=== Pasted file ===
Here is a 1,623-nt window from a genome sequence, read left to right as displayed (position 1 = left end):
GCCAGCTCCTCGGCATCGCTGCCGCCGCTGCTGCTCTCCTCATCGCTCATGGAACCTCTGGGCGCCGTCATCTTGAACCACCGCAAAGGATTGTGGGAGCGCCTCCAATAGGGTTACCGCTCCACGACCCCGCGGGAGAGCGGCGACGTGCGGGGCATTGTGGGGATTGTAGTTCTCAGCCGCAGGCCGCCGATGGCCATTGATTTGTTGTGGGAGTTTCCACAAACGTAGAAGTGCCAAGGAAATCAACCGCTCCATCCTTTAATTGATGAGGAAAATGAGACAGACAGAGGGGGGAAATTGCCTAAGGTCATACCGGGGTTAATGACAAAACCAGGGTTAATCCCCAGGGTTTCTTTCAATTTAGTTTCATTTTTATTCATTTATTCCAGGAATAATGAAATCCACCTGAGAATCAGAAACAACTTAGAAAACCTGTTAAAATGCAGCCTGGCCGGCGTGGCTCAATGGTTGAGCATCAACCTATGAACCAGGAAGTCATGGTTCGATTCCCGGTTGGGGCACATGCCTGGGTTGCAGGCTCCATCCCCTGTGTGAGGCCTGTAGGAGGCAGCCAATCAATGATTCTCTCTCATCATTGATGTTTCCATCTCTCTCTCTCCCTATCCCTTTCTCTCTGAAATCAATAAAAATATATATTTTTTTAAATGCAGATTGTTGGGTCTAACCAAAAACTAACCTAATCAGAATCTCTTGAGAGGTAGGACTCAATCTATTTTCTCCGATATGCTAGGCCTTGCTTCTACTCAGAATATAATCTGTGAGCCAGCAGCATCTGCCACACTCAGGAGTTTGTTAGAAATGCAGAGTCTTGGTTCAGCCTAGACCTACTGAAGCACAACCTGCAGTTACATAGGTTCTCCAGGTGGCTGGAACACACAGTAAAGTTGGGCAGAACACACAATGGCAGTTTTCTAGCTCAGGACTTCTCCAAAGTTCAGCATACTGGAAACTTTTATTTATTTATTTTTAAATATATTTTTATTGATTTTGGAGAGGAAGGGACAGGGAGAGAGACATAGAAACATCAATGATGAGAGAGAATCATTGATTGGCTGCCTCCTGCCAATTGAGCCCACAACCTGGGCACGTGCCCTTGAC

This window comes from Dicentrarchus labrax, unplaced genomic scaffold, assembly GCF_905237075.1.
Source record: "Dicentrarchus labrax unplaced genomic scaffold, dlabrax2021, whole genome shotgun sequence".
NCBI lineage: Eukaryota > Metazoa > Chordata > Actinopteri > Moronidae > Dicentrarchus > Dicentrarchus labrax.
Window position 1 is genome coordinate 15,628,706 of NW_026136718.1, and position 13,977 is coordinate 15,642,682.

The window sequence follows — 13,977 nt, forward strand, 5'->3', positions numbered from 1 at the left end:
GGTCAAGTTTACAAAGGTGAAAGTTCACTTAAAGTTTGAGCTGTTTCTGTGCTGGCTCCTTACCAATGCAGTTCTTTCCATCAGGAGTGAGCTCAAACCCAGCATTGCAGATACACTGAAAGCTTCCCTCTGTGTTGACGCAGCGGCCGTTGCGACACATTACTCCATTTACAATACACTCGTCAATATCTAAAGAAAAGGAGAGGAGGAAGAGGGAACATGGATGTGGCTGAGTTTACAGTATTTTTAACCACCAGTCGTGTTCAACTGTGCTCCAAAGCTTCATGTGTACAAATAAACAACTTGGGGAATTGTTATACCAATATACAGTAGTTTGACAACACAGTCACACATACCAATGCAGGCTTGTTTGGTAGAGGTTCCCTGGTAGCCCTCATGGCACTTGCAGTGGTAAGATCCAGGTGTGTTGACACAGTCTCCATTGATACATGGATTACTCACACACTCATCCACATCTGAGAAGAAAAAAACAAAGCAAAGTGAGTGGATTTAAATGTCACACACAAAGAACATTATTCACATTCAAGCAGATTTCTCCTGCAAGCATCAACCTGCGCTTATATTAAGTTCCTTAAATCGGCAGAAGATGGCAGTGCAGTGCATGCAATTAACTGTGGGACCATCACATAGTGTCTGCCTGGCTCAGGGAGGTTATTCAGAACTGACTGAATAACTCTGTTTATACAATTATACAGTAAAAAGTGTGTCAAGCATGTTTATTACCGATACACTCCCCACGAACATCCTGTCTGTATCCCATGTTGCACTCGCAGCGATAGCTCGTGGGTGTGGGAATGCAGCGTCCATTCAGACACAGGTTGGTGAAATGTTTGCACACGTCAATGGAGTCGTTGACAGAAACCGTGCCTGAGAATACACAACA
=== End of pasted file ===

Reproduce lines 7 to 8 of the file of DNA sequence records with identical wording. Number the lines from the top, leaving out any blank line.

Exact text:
The window sequence follows — 13,977 nt, forward strand, 5'->3', positions numbered from 1 at the left end:
GGTCAAGTTTACAAAGGTGAAAGTTCACTTAAAGTTTGAGCTGTTTCTGTGCTGGCTCCTTACCAATGCAGTTCTTTCCATCAGGAGTGAGCTCAAACCCAGCATTGCAGATACACTGAAAGCTTCCCTCTGTGTTGACGCAGCGGCCGTTGCGACACATTACTCCATTTACAATACACTCGTCAATATCTAAAGAAAAGGAGAGGAGGAAGAGGGAACATGGATGTGGCTGAGTTTACAGTATTTTTAACCACCAGTCGTGTTCAACTGTGCTCCAAAGCTTCATGTGTACAAATAAACAACTTGGGGAATTGTTATACCAATATACAGTAGTTTGACAACACAGTCACACATACCAATGCAGGCTTGTTTGGTAGAGGTTCCCTGGTAGCCCTCATGGCACTTGCAGTGGTAAGATCCAGGTGTGTTGACACAGTCTCCATTGATACATGGATTACTCACACACTCATCCACATCTGAGAAGAAAAAAACAAAGCAAAGTGAGTGGATTTAAATGTCACACACAAAGAACATTATTCACATTCAAGCAGATTTCTCCTGCAAGCATCAACCTGCGCTTATATTAAGTTCCTTAAATCGGCAGAAGATGGCAGTGCAGTGCATGCAATTAACTGTGGGACCATCACATAGTGTCTGCCTGGCTCAGGGAGGTTATTCAGAACTGACTGAATAACTCTGTTTATACAATTATACAGTAAAAAGTGTGTCAAGCATGTTTATTACCGATACACTCCCCACGAACATCCTGTCTGTATCCCATGTTGCACTCGCAGCGATAGCTCGTGGGTGTGGGAATGCAGCGTCCATTCAGACACAGGTTGGTGAAATGTTTGCACACGTCAATGGAGTCGTTGACAGAAACCGTGCCTGAGAATACACAACA